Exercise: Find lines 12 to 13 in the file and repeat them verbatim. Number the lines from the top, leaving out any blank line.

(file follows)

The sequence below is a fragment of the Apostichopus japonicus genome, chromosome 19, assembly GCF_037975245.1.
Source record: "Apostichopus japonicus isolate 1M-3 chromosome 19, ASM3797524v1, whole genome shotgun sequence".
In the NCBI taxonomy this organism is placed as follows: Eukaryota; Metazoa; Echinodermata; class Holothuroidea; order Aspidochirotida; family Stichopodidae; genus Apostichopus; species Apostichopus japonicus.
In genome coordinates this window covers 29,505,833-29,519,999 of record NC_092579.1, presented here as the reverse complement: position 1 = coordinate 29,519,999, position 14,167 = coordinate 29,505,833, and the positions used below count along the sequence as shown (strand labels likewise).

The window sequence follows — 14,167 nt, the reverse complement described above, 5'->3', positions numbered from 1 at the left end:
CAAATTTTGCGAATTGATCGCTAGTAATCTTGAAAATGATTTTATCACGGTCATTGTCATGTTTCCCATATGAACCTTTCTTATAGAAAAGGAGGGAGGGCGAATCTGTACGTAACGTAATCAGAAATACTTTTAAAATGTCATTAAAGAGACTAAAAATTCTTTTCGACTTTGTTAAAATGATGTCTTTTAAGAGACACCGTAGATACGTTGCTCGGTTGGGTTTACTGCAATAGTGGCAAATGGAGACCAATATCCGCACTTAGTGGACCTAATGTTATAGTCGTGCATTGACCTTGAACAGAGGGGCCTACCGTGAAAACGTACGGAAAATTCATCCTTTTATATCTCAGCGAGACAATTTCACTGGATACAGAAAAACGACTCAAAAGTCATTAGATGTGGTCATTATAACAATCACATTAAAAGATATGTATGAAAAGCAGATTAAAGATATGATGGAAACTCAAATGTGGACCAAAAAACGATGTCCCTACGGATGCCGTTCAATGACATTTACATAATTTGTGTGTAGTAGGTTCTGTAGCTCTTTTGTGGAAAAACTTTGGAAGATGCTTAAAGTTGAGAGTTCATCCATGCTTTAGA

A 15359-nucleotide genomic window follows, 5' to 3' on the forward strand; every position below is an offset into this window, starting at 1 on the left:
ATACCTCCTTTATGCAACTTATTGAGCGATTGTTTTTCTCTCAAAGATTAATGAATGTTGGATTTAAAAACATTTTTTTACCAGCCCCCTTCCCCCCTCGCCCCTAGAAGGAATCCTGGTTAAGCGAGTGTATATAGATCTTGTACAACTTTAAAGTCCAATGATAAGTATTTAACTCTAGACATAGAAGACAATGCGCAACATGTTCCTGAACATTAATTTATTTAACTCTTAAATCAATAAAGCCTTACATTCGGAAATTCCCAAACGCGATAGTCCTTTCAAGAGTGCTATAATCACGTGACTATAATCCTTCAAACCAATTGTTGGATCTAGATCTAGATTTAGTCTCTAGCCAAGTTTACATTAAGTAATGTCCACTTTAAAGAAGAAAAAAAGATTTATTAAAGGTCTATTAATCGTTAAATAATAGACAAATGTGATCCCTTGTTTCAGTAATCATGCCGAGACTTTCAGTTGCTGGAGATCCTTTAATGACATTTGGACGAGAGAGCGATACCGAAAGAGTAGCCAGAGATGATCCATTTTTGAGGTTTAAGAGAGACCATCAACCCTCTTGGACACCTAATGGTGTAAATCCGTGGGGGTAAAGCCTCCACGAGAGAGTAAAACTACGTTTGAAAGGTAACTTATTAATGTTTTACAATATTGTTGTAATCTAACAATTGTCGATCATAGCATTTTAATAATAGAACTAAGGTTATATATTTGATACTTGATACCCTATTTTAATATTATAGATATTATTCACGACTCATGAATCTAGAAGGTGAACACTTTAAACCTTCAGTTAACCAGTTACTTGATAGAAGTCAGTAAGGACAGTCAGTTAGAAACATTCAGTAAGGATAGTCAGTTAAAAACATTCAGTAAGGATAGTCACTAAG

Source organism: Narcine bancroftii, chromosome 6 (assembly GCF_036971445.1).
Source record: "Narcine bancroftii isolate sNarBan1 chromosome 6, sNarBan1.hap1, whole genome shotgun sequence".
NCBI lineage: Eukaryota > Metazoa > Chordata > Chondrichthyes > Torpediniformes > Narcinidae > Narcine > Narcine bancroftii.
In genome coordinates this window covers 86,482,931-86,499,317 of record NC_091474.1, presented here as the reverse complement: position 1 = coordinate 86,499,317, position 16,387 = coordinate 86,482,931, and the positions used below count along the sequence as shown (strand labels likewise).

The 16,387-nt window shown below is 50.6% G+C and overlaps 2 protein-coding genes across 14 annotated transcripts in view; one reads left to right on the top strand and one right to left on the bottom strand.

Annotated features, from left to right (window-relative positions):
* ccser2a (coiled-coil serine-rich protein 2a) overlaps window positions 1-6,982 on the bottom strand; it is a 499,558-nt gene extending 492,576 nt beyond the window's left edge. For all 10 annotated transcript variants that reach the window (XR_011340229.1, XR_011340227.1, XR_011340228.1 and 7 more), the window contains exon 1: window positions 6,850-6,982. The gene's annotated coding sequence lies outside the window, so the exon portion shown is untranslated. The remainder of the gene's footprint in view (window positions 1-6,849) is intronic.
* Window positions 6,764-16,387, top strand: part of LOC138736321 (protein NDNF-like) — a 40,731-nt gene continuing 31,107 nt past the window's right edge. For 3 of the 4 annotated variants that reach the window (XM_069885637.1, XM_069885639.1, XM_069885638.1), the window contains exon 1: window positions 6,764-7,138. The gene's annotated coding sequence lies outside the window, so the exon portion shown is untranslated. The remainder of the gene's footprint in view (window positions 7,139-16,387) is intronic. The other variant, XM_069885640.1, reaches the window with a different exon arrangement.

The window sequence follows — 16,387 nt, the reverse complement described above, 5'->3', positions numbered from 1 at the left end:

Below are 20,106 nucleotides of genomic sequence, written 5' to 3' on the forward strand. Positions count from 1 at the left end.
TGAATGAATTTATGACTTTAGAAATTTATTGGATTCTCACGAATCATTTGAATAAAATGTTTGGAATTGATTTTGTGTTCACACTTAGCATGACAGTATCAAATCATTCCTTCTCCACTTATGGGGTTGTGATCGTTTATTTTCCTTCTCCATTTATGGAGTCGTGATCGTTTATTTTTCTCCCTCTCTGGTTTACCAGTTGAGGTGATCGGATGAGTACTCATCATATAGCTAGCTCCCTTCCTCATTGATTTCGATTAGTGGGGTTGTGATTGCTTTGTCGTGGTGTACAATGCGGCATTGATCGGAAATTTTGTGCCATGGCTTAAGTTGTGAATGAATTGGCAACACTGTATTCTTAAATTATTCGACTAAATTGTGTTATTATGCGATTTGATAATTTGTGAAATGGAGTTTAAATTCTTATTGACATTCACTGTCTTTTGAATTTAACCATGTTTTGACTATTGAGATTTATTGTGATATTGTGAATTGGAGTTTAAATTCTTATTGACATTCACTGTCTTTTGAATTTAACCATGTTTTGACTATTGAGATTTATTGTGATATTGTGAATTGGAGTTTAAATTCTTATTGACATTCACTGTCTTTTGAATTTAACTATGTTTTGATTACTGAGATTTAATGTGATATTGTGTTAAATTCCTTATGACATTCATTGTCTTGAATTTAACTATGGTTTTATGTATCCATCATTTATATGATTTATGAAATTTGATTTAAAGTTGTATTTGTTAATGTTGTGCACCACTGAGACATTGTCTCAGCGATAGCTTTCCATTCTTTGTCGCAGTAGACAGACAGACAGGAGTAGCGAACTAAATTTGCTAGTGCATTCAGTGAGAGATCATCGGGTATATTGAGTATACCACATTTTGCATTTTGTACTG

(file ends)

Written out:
In genome coordinates this window covers 86,482,931-86,499,317 of record NC_091474.1, presented here as the reverse complement: position 1 = coordinate 86,499,317, position 16,387 = coordinate 86,482,931, and the positions used below count along the sequence as shown (strand labels likewise).

The 16,387-nt window shown below is 50.6% G+C and overlaps 2 protein-coding genes across 14 annotated transcripts in view; one reads left to right on the top strand and one right to left on the bottom strand.